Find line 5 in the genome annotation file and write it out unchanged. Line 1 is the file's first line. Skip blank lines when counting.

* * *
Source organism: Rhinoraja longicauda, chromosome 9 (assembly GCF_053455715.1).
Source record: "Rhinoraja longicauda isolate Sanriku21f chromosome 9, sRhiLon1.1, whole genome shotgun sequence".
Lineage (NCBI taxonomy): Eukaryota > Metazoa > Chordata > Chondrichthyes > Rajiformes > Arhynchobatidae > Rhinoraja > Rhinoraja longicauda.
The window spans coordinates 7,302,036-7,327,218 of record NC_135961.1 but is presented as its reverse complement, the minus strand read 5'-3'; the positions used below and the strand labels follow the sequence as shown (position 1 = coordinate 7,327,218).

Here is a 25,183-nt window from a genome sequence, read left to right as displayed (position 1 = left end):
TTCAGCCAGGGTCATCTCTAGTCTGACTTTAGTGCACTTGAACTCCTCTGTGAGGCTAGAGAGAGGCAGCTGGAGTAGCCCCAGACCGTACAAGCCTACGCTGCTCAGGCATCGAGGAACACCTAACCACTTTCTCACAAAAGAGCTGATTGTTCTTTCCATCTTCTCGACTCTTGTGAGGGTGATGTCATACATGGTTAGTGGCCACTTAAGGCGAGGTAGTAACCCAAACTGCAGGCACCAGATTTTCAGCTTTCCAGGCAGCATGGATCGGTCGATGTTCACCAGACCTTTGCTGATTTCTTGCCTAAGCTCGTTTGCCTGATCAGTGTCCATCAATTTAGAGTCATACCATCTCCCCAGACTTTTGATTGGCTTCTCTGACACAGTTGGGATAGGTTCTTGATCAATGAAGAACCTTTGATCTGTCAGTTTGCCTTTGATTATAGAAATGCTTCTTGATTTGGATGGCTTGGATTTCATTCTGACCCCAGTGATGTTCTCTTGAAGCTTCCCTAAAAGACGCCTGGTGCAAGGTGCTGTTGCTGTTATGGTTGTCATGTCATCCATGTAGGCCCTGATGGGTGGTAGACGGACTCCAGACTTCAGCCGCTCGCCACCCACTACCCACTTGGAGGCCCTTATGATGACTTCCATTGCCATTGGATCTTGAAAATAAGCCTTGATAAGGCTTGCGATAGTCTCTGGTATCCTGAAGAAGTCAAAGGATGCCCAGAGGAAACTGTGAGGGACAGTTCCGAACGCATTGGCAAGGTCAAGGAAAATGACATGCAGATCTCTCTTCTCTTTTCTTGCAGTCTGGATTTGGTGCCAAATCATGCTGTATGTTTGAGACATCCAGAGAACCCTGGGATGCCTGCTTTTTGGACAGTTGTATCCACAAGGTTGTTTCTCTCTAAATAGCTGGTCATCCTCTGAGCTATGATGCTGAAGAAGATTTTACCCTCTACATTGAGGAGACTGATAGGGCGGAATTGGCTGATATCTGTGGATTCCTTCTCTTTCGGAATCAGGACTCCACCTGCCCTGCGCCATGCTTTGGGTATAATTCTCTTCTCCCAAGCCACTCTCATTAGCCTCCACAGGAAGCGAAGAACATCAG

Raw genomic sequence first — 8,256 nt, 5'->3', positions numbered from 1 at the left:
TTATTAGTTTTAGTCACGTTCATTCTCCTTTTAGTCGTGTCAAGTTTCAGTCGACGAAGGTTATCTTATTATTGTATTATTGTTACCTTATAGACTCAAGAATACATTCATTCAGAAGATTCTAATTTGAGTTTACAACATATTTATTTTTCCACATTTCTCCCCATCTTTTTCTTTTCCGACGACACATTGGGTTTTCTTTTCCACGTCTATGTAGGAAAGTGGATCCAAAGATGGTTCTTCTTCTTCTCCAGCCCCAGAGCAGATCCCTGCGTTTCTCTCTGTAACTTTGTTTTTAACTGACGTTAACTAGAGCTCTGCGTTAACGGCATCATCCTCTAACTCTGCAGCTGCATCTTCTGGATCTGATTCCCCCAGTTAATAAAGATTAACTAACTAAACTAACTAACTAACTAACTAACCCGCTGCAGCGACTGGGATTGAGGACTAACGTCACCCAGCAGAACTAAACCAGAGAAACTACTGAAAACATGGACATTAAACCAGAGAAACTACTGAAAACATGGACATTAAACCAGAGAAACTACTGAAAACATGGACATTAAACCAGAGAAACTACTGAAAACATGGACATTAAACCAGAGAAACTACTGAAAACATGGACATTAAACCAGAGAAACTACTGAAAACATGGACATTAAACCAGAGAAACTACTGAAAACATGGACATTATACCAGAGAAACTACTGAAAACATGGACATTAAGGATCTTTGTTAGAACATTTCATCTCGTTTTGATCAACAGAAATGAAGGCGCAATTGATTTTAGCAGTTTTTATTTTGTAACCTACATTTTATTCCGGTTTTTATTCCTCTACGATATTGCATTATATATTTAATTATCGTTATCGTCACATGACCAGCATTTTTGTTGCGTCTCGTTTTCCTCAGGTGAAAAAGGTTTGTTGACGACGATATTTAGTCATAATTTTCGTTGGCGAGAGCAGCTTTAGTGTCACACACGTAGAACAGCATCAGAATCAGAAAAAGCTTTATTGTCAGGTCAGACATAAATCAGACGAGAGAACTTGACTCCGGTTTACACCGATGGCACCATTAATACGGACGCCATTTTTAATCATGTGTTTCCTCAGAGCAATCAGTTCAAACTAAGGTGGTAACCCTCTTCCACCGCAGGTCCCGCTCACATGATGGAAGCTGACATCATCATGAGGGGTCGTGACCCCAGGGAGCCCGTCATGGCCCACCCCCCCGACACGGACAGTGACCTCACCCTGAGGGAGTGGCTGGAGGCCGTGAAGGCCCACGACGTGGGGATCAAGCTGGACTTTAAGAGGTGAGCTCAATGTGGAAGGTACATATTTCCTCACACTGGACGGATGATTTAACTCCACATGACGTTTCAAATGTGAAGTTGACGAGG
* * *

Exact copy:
Here is a 25,183-nt window from a genome sequence, read left to right as displayed (position 1 = left end):